6. Inspection of equipment prior to use

How to Clean
Several factors must be taken into consideration to set up an effective cleaning process and remain in compliance with federal regulations.

1.   Soils
  • Soils found on pharmaceutical processing equipment may be traces of the various ingredients used in production or soils from the actual manufacturing process such as oil, grease, dust or minerals. Understanding the soils that are present will guide your choice of cleaning detergent.
  • Gels, polyethylene glycol, oils, titanium dioxide, dyes, silicons, flavorings, petrolatum, paraffin, proteins, steroids, sugars, alcohol, stearates, and cornstarch are some of the typical foulants that are often found on pharmaceutical processing equipment.
  • Each type of soil is unique and requires the proper detergent to thoroughly clean the surface. Choose a cleaner that will best attack the soils you are trying to remove. Alkaline cleaners are the best choice for cleaning soils such as gels, dyes and petrolatum, while citric acid based cleaners are better suited for removing titanium dioxide. Protein or starch-based soils may require the use of an enzyme cleaner. 
  • Use the table below to help match the most effective type of cleaner to each kind of soil.


2.   Type of Equipment
  • Mixing tanks, tablet presses, capsule fillers, centrifuges, granulators, filling lines, mixers, conveyors, filters, fluid lines, batch process tanks, tubes and flasks all need to be thoroughly cleaned. The design of the equipment must be taken into consideration. By nature of its construction, some types of equipment will be more difficult to clean than others. Hidden parts and blind holes present unique challenges.
  • Another important factor to consider is the how the equipment is used. Are you cleaning a dedicated production system or equipment that is used to produce a range of products? Processing equipment used to produce multiple products has a greater chance of cross contamination of ingredients.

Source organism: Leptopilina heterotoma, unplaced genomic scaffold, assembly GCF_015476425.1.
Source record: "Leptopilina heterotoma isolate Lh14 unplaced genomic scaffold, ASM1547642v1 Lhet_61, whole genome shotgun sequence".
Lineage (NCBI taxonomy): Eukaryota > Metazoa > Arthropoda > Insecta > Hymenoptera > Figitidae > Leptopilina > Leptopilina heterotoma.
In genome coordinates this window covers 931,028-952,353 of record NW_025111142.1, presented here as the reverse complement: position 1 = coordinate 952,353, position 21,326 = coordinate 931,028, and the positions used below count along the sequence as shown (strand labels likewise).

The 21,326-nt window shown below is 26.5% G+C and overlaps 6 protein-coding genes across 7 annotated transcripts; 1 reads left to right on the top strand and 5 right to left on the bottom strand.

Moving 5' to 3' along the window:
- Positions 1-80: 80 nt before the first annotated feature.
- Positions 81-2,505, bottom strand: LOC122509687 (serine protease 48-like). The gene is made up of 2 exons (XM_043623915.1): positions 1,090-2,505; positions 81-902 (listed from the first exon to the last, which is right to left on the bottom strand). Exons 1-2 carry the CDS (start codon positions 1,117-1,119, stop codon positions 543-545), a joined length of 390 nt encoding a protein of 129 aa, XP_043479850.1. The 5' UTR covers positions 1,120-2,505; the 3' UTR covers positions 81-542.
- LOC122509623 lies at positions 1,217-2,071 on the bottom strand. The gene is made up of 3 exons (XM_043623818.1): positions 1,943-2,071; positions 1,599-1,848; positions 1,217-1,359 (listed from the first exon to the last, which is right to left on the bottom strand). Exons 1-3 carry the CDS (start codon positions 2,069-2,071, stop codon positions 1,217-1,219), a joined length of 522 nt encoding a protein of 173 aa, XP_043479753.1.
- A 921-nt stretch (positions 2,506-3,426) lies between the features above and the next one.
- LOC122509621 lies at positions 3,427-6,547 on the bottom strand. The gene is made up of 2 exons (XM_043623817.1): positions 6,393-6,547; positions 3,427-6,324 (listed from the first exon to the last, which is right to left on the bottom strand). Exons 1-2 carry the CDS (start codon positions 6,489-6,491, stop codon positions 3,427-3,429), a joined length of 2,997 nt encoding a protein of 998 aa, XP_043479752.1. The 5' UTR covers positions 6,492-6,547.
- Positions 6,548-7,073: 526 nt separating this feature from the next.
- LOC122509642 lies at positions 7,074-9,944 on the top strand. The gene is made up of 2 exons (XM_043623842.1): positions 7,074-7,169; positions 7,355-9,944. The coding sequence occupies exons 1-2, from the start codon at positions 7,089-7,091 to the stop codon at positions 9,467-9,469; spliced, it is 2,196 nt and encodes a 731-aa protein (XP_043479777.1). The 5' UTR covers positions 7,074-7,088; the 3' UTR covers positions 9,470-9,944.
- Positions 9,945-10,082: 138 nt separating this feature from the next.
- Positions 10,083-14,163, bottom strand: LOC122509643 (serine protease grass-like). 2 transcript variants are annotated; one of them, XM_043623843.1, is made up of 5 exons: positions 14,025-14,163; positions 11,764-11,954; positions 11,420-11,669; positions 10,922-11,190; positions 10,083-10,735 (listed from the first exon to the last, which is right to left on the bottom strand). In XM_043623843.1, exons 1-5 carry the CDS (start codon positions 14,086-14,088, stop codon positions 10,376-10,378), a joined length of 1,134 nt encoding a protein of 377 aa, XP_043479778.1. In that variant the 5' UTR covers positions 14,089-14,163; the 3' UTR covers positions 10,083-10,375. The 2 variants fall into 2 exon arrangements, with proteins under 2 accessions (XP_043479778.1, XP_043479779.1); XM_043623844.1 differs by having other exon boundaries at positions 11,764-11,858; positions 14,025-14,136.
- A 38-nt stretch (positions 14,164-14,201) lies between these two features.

• It’s also important to select a cleaner that is compatible with the surface of the equipment you are cleaning. The cleaner manufacturer should be able to guide you and provide compatibility studies for their products.

3.   Cleaning Method and Location
Clean-in-place (CIP) or Clean-out-of-place (COP)?
  • CIP is generally used for large systems and components that cannot easily be taken apart. CIP often results in less downtime since it eliminates the need to take apart or move the equipment. Automated systems, spray systems and immersion are all examples of CIP operations.
  • COP is most often used for smaller pieces of equipment or smaller parts of larger equipment that can be removed and re-assembled after cleaning. COP can involve either manual washing or use of machine washers. Specific instructions for disassembling and re-assembling equipment must be followed.

What cleaning method will you use?
  • Manual, ultrasonic, spray, machine and automated systems are all used for cleaning pharmaceutical equipment. The type of cleaning method used will impact your choice of detergent. Automatic parts cleaners and high-pressure washers require low foaming detergents.

4.   Temperature
  • In most cases, increasing the temperature is one of the best ways to speed up or improve the cleaning action. The temperature parameters that should be used for any individual cleaning application will depend upon the equipment and the soils that are present, as well as your choice of detergent and wash method. Check with the manufacturer for the maximum suggested operating temperature for your detergent.

5.   Dwell Time
  • The length of the cleaning cycle contributes to the effectiveness of your cleaning application. In most cases, a longer dwell time will improve the results. However, all factors – soils, temperature, substrate, detergent and cleaning method must be taken into consideration.

6.   Rinse Step
  • Rinsing removes any excess detergent left on the item. For critical cleaning applications, it is best to use deionized or distilled water, as rinsing with ordinary water may introduce new contaminants.

7.   Cleaning Validation
  • Cleaning validation is a part of the regulatory compliance process for cleaning pharmaceutical processing equipment. Validation ensures that all equipment is washed according to previously determined standards and that all traces of soil and detergent are removed. Validation methods are unique to each detergent and should be available from most cleaner manufacturers.